The Southern Poverty Law Center continued its smear campaign against conservative groups this week when it named 12 parents’ rights organizations, including the incredibly effective Moms For Liberty, as “anti-government extremist groups” in its 2022 “hate and extremism” report.
Over the last two years, the Biden administration, with the help of the National School Boards Association, used manufactured reasoning to target concerned parents as potential “terrorists.” For his participation in the intimidation campaign, Biden’s Attorney General Merrick Garland was hauled in front of Congress where he not only denied that the Department of Justice was weaponized against Americans for political reasons but also indicated he would keep targeting parents.
The SPLC continued the Biden regime’s mission by sullying the dozen grassroots groups as “reactionary anti-student inclusion” organizations that promote “anti-LGBTQ, racist and nationalist themes.”
“Groups like Moms for Liberty are a new battlefront vs inclusivity in schools, but are rooted in age-old white supremacy,” SPLC’s Intelligence Project Director Susan Corke tweeted on Tuesday.
“Name-calling parents who want to be a part of their child’s education as ‘hate groups’ or ‘bigoted’ just further exposes what this battle is all about: Who fundamentally gets to decide what is taught to our kids in school – parents or government employees? We believe that parental rights do not stop at the classroom door and no amount of hate from groups like this is going to stop that,” Moms for Liberty co-founders Tiffany Justice and Tina Descovich told Fox News after the report’s release.
Outrage about the SPLC’s latest designation was not limited to the afflicted parent groups.
“I’ve long argued that the SPLC should lose its tax exempt status,” Sen. Tom Cotton tweeted on Tuesday after the report surfaced. “Engaging in systematic defamation is not a tax-exempt purpose.”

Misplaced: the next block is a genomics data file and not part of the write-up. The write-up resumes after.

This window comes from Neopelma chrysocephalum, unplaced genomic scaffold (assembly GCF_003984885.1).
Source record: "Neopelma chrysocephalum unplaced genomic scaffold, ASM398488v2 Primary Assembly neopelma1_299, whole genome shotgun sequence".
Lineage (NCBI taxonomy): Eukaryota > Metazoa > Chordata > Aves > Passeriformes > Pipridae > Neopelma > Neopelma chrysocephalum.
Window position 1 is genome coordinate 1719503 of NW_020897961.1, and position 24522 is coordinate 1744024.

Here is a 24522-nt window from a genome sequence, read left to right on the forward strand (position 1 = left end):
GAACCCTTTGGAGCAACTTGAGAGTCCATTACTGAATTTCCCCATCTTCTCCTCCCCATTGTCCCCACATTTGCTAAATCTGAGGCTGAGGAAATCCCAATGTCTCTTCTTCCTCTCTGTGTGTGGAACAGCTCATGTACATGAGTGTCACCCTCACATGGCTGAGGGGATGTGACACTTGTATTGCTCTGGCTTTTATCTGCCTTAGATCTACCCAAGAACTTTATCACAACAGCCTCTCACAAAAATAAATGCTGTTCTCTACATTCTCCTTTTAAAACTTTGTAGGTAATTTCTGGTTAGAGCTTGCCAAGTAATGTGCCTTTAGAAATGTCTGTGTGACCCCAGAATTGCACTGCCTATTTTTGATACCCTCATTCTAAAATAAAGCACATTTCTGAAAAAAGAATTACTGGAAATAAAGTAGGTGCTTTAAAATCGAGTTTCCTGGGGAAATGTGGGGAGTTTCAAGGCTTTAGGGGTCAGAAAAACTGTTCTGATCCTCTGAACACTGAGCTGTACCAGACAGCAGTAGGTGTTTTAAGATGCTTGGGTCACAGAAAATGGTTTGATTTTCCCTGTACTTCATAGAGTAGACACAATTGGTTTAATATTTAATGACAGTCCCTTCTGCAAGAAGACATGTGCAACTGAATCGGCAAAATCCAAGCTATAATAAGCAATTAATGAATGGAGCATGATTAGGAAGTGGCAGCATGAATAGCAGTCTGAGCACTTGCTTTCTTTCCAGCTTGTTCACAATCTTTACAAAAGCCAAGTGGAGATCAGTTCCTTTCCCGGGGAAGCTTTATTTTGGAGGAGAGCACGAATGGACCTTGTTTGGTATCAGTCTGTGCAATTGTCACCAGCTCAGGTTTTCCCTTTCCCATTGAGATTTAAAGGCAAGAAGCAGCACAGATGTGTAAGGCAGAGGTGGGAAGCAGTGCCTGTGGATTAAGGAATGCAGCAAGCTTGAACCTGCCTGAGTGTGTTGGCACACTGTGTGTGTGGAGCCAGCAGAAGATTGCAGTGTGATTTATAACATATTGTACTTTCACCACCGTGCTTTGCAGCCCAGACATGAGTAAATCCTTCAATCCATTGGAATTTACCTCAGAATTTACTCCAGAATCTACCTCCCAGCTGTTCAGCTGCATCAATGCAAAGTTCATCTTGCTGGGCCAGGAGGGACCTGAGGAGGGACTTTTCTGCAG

In 2019, the Arkansas Republican penned a letter to then-IRS Commissioner Charles Rettig urging him to investigate the SPLC for abusing its nonprofit status to “regularly engage in defamation of its political opponents.” Cotton additionally noted that the SPLC “operates as a tax-sheltered slush fund to enrich its leadership.”
Meanwhile, the report received nothing but praise from corporate media outlets like MSNBC which reiterated the SPLC’s “hate” talking points and promoted the organization’s recent smears of parent groups as “extremely comprehensive, well-written, well-packaged.”
USA Today was also happy to amplify the SPLC with glowing coverage the moment its latest report was published.
“The SPLC is one of the most widely recognized research organizations tracking hate and extremism in the United States,” USA Today claimed. “Being added to its watchlist means almost certain notoriety. Over the years, the center has brought new focus to self-described militias, anti-immigrant groups and outright hate groups. The SPLC has also sued hate groups and individual extremists in the civil courts, often with great success.”
Even though most of the organizations like Moms for Liberty were founded in just the last few years, USA Today marketed the SPLC’s claim that parent groups “copied and pasted from the scripts of past groups, adapting old racist and homophobic ideas, as well as conspiracy theories asserting Marxist indoctrination” as a fact that is “based on longstanding criteria.”